The comet will make its first and probably only appearance in recorded history

The comet will make its first and probably only appearance in recorded history

The new year has just begun, but the cosmos is already poised to make history in 2023. A comet discovered less than a year ago has traveled billions of miles from its criss-crossing origins at the edge of our solar system and will be visible in just one year. few weeks during what will probably be his only recorded appearance.

The comet, C/2022 E3 (ZTF), was first seen in March 2022 as it made its way through Jupiter’s orbit. According to NASA, it is a long-period comet believed to come from the Oort cloud, the farthest region of Earth’s solar system that is “like a large, thick-walled bubble made of icy chunks of space debris” that can become even bigger than mountains. The inner edge of this region is believed to be between 2,000 and 5,000 astronomical units (AU) from the sun, between 186 billion and 465 billion miles.

This means that C/2022 E3 (ZTF) has made a rare, once-in-a-lifetime trip to be close to Earth.

“Most known long-period comets have only been seen once in recorded history because their orbital periods are so, well, long” says NASA. “Countless more unknown long-period comets have never been seen by human eyes. Some have such long orbits that the last time they passed through the inner solar system, our species did not yet exist.”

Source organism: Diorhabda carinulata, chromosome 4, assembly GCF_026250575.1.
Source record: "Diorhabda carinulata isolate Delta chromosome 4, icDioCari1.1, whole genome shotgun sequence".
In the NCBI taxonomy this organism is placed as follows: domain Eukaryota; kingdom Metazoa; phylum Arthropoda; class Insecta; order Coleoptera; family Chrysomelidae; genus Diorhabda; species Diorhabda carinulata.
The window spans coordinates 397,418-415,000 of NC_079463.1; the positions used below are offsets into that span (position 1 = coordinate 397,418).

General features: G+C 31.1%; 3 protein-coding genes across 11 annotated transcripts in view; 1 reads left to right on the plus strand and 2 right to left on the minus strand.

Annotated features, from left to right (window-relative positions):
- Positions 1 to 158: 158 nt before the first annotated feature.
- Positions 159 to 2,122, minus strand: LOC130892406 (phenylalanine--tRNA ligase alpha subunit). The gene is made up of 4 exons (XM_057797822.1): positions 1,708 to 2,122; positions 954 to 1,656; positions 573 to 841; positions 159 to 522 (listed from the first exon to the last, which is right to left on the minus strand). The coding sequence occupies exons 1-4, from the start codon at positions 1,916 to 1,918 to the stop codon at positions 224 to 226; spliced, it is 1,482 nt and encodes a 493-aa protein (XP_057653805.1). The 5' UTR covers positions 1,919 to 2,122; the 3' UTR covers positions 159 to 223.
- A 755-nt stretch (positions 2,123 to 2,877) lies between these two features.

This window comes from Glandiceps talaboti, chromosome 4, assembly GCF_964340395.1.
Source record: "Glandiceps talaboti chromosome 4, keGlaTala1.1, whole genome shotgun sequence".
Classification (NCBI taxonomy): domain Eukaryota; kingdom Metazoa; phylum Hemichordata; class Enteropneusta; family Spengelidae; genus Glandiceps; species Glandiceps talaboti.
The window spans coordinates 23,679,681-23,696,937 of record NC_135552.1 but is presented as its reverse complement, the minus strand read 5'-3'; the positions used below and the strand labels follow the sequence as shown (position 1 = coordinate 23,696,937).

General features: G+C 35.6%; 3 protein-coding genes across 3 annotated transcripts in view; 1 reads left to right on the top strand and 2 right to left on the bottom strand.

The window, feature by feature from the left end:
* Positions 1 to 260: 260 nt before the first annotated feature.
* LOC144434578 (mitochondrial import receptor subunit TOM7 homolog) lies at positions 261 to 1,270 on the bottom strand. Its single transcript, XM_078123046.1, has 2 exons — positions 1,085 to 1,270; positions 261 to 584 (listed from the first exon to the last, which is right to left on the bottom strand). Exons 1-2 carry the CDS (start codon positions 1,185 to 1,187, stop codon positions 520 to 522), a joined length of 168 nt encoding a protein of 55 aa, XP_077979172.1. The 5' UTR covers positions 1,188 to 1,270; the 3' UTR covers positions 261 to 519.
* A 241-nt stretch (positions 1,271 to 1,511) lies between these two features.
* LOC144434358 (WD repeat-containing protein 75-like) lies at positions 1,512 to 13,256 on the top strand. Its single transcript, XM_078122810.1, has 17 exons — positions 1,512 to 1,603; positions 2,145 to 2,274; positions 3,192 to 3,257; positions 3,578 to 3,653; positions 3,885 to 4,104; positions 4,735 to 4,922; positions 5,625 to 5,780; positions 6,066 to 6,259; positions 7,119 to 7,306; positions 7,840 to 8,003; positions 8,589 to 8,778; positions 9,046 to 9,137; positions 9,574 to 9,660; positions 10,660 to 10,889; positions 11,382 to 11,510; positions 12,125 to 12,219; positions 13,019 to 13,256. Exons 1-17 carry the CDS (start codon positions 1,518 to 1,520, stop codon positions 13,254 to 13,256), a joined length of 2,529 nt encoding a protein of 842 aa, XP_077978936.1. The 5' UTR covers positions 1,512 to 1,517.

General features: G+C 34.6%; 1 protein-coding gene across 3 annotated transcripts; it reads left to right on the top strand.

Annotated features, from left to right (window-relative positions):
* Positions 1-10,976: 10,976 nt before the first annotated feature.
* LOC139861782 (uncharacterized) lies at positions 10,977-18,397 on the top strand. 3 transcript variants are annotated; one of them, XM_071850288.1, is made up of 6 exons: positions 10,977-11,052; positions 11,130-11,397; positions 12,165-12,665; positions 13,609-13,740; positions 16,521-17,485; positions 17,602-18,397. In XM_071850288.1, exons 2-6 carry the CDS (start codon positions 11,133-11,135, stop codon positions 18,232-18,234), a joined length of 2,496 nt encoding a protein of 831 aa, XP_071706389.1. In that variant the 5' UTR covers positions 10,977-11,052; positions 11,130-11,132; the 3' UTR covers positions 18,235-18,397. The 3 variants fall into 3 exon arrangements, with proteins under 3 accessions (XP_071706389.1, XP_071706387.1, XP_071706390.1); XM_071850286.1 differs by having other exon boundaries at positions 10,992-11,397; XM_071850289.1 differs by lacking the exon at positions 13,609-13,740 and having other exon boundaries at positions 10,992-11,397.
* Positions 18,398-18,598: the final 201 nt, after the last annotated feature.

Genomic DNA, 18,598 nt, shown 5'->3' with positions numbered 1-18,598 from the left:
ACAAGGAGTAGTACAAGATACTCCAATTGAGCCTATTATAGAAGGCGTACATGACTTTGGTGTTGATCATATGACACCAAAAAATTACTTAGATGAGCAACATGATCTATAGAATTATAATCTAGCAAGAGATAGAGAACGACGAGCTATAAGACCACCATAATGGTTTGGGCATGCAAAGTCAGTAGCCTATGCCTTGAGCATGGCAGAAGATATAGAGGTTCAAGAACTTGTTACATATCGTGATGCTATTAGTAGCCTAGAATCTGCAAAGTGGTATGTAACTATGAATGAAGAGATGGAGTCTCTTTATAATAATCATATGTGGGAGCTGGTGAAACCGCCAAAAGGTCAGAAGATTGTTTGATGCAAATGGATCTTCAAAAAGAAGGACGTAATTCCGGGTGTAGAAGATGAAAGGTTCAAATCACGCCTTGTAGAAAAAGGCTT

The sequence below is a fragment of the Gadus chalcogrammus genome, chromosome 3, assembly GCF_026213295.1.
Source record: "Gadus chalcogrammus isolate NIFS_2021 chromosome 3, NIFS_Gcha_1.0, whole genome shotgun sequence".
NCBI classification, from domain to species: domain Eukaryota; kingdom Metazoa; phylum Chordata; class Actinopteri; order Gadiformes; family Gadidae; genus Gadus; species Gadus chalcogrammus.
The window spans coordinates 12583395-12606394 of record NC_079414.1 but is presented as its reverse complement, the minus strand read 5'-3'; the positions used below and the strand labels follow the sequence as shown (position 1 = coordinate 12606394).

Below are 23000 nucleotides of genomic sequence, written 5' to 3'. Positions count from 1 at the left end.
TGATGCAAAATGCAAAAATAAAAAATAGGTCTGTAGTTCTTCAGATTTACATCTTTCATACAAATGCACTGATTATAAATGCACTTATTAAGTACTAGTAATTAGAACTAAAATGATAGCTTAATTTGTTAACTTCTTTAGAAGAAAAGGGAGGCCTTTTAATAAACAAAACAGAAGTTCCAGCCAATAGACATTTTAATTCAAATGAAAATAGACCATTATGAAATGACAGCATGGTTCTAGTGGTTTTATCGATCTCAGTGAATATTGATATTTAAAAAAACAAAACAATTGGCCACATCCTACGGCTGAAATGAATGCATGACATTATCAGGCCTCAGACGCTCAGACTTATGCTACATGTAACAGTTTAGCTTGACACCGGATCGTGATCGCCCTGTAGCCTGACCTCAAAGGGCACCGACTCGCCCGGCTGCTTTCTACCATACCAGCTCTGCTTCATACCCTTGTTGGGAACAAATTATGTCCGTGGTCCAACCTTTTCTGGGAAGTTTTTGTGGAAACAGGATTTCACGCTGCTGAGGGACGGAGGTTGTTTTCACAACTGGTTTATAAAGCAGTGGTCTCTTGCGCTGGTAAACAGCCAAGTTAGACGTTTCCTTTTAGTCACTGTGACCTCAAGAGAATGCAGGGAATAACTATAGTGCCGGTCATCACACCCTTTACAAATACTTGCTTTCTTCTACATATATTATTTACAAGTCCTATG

A recent such comet, C/2013 A1 Siding Spring, previously visited the inner solar system and went close to Mars in 2014but according to the space agency, it won’t return for about 740,000 years.

Jessica Lee, an astronomer at the Royal Observatory Greenwich, said Newsweek that the E3 Comet could be a similar situation.

“We still don’t have an estimate of how far it will get from Earth, estimates vary, but if it does come back, it won’t be for at least 50,000 years,” he said. “…Some predictions suggest that this comet’s orbit is so eccentric that it’s no longer in orbit, so it won’t come back at all and keep going.”

Now, the recently discovered comet E3, which has been seen with a bright greenish coma and the pulse queue “short width”, is set to make its closest approach to the sun on January 12. It will make its closest approach to Earth on February 2.

Astrophotographer Dan Bartlett managed to capture an image of the comet in December from his backyard in California. He could see a “complex tail structure” in the comet’s plasma tail, he said, and “conditions are improving.”

Dan Bartlett was able to capture a photo of the comet from his home in California on December 19. / Credit: Dan Bartlett/NASA

If all goes well and the comet continues its current trend of brightness, NASA said it will be easily spotted with the help of binoculars. It may also be visible to the naked eye away from city lights. Those in the Northern Hemisphere will be able to see the comet in the morning during January, while those in the Southern Hemisphere will be able to see it in early February, NASA said.

“This comet is not expected to be the show that Comet NEOWISE was in 2020,” the agency added. “But it’s still an incredible opportunity to make a personal connection with an icy visitor from the distant outer solar system.”

The former director of Ràdio Lliure Europa Mark Pomar explains the new reality for the broadcaster | 60 minutes

Author and illustrator of the children’s book “We Are Here” about celebrating the black community

3D printed ’tiles’ help revive coral worldwide

#comet #appearance #recorded #history

Related Articles

Leave a Reply

Your email address will not be published. Required fields are marked *

Back to top button